Our studies are mainly centered on heme proteins, particularly investigating heme-based sensors such as the oxygen sensors FixL (from Rhizobia), DevS and DosT (from M. tuberculosis), among others.

This mature class of heme proteins is dedicated to sense small gaseous molecules (e.g., CO, NO and O2), which has been found in all kingdom of nature, from humans to bacteria, exhibiting many important biological roles, such as in symbiosis for nitrogen fixation, biofilm control, chemotaxis, virulence, blood pressure control, human biological clock, among others. We prepare and isolate recombinant proteins and also make mutants to investigate their mechanism of function, exploring spectroscopic, electrochemical and chromatographic techniques.
FixL has been a prototype of heme-based sensor kinase proteins and much have been learned about it. One interesting correlation of midpoint eletrochemical potential of the heme with kinase activity was proposed by our lab during studies with a hybrid FixL from R. etli.
Our independent work has showed DevS from M. tuberculosis has a peculiar mechanism of signal transduction, which upon binding to oxygen the quaternary structure is mainly dimeric and tetrameric maintaining histidine kinase activity off. This changes under anaerobic conditions when octameric structures are quickly formed allowing histidine kinase to become active.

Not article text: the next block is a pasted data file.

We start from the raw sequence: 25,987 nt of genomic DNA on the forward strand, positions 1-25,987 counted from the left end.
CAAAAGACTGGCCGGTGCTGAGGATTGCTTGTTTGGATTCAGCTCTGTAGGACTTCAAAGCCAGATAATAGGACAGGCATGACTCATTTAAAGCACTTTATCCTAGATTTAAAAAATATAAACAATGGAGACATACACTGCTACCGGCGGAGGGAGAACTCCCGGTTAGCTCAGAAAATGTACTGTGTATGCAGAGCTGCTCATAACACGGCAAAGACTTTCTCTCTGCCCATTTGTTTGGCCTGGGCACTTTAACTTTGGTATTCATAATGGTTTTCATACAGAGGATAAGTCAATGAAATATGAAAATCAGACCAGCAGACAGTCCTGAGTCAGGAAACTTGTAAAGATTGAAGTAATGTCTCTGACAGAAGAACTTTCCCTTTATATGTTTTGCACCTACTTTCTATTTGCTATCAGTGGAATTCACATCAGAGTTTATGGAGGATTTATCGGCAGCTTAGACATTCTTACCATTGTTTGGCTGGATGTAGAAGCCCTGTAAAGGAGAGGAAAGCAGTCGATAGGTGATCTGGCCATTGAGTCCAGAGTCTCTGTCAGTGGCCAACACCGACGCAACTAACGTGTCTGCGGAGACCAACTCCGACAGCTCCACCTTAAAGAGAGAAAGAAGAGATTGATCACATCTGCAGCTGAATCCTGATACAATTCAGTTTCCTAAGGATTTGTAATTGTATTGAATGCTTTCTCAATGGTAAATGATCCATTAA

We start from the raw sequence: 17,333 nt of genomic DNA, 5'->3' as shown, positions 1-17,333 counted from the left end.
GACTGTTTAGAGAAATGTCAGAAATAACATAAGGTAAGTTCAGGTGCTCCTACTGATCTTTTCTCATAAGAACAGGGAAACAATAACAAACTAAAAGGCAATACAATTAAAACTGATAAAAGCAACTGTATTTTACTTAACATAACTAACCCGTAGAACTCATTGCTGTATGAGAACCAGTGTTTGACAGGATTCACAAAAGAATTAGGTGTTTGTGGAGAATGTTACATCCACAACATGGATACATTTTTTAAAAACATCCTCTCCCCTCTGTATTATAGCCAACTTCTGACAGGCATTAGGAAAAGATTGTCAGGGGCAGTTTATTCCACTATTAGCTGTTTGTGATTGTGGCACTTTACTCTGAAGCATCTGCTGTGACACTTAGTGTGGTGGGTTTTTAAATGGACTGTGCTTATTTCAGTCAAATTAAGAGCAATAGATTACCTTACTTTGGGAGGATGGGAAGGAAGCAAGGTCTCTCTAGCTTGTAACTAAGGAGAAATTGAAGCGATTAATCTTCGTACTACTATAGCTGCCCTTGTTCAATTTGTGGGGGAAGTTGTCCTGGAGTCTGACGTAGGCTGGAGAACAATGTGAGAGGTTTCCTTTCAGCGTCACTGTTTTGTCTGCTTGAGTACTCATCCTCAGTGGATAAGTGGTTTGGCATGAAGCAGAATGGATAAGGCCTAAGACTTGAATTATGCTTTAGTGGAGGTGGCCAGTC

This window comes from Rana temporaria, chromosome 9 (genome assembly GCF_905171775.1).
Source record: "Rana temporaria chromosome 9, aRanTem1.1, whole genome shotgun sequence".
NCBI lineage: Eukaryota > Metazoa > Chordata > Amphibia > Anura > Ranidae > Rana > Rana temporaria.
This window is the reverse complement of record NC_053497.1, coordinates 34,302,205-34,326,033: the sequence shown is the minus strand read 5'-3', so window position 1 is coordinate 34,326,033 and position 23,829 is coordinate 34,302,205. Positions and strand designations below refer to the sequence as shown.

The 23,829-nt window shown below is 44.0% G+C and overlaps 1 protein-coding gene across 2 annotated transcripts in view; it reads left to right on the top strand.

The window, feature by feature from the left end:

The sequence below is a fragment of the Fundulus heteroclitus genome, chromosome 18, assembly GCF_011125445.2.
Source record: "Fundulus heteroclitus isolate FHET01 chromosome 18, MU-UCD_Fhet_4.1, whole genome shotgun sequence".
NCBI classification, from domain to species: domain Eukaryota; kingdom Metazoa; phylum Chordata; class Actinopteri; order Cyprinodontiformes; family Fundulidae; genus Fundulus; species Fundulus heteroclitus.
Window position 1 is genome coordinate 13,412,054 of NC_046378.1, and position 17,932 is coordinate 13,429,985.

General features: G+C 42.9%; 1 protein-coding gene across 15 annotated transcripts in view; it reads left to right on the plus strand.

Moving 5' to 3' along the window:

In another work, a detailed spectroelectrochemical study of DevS showed its reasonably high potential in agreement to its role as an oxygen sensor, discarding a redox sensing activity. Additionally, a nice pH dependence was shown with even higher electrochemical potential at moderately low pH, which further supports during hypoxia (usually creating an acid environment) oxygen sensing is the main function of this sensor.

There are also other contributions in revisions making clearer multiple aspects of the organization and functioning of these systems and other related gas sensor metalloproteins.